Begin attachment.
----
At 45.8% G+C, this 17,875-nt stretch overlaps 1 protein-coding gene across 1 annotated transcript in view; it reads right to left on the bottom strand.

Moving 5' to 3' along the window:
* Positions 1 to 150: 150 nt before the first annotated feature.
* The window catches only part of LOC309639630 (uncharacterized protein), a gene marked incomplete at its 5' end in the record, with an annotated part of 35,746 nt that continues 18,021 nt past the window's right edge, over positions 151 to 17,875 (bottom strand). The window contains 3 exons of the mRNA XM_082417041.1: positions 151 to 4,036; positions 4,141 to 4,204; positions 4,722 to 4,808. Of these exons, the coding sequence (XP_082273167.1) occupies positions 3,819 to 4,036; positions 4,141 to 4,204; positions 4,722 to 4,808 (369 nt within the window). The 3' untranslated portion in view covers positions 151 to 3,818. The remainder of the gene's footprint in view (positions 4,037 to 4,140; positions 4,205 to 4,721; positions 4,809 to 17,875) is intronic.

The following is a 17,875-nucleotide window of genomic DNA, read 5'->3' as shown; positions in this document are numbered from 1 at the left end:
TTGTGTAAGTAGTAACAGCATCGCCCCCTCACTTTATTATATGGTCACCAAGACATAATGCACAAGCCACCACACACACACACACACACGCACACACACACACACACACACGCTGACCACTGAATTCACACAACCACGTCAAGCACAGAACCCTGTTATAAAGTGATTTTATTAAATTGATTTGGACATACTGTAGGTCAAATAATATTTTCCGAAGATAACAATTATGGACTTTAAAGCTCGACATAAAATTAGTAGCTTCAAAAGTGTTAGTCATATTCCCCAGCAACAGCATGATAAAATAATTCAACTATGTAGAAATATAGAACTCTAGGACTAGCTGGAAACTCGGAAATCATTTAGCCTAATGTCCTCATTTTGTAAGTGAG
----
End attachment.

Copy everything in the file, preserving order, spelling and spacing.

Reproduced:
At 45.8% G+C, this 17,875-nt stretch overlaps 1 protein-coding gene across 1 annotated transcript in view; it reads right to left on the bottom strand.

Moving 5' to 3' along the window:
* Positions 1 to 150: 150 nt before the first annotated feature.
* The window catches only part of LOC309639630 (uncharacterized protein), a gene marked incomplete at its 5' end in the record, with an annotated part of 35,746 nt that continues 18,021 nt past the window's right edge, over positions 151 to 17,875 (bottom strand). The window contains 3 exons of the mRNA XM_082417041.1: positions 151 to 4,036; positions 4,141 to 4,204; positions 4,722 to 4,808. Of these exons, the coding sequence (XP_082273167.1) occupies positions 3,819 to 4,036; positions 4,141 to 4,204; positions 4,722 to 4,808 (369 nt within the window). The 3' untranslated portion in view covers positions 151 to 3,818. The remainder of the gene's footprint in view (positions 4,037 to 4,140; positions 4,205 to 4,721; positions 4,809 to 17,875) is intronic.

The following is a 17,875-nucleotide window of genomic DNA, read 5'->3' as shown; positions in this document are numbered from 1 at the left end:
TTGTGTAAGTAGTAACAGCATCGCCCCCTCACTTTATTATATGGTCACCAAGACATAATGCACAAGCCACCACACACACACACACACACGCACACACACACACACACACACGCTGACCACTGAATTCACACAACCACGTCAAGCACAGAACCCTGTTATAAAGTGATTTTATTAAATTGATTTGGACATACTGTAGGTCAAATAATATTTTCCGAAGATAACAATTATGGACTTTAAAGCTCGACATAAAATTAGTAGCTTCAAAAGTGTTAGTCATATTCCCCAGCAACAGCATGATAAAATAATTCAACTATGTAGAAATATAGAACTCTAGGACTAGCTGGAAACTCGGAAATCATTTAGCCTAATGTCCTCATTTTGTAAGTGAG